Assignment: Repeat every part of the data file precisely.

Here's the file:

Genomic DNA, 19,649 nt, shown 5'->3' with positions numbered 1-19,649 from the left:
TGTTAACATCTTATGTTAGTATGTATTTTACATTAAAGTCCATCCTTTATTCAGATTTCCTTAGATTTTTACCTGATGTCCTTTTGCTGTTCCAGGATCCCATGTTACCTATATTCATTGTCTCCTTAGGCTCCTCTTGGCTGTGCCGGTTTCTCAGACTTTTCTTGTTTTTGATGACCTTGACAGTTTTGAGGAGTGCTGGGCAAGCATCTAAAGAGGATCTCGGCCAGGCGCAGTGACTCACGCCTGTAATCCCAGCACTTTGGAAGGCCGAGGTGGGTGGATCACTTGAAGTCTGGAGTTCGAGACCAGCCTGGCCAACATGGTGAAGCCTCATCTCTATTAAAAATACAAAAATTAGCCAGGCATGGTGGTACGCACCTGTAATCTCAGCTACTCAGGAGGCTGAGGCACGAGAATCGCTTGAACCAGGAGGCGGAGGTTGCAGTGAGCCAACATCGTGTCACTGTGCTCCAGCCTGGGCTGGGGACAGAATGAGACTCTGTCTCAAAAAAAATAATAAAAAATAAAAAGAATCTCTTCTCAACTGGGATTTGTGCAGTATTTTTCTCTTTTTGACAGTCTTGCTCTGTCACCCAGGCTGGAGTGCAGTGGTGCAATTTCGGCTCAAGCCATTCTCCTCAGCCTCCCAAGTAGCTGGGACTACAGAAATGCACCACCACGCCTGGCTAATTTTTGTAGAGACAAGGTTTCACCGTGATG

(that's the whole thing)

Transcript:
Genomic DNA, 19,649 nt, shown 5'->3' with positions numbered 1-19,649 from the left:
TGTTAACATCTTATGTTAGTATGTATTTTACATTAAAGTCCATCCTTTATTCAGATTTCCTTAGATTTTTACCTGATGTCCTTTTGCTGTTCCAGGATCCCATGTTACCTATATTCATTGTCTCCTTAGGCTCCTCTTGGCTGTGCCGGTTTCTCAGACTTTTCTTGTTTTTGATGACCTTGACAGTTTTGAGGAGTGCTGGGCAAGCATCTAAAGAGGATCTCGGCCAGGCGCAGTGACTCACGCCTGTAATCCCAGCACTTTGGAAGGCCGAGGTGGGTGGATCACTTGAAGTCTGGAGTTCGAGACCAGCCTGGCCAACATGGTGAAGCCTCATCTCTATTAAAAATACAAAAATTAGCCAGGCATGGTGGTACGCACCTGTAATCTCAGCTACTCAGGAGGCTGAGGCACGAGAATCGCTTGAACCAGGAGGCGGAGGTTGCAGTGAGCCAACATCGTGTCACTGTGCTCCAGCCTGGGCTGGGGACAGAATGAGACTCTGTCTCAAAAAAAATAATAAAAAATAAAAAGAATCTCTTCTCAACTGGGATTTGTGCAGTATTTTTCTCTTTTTGACAGTCTTGCTCTGTCACCCAGGCTGGAGTGCAGTGGTGCAATTTCGGCTCAAGCCATTCTCCTCAGCCTCCCAAGTAGCTGGGACTACAGAAATGCACCACCACGCCTGGCTAATTTTTGTAGAGACAAGGTTTCACCGTGATG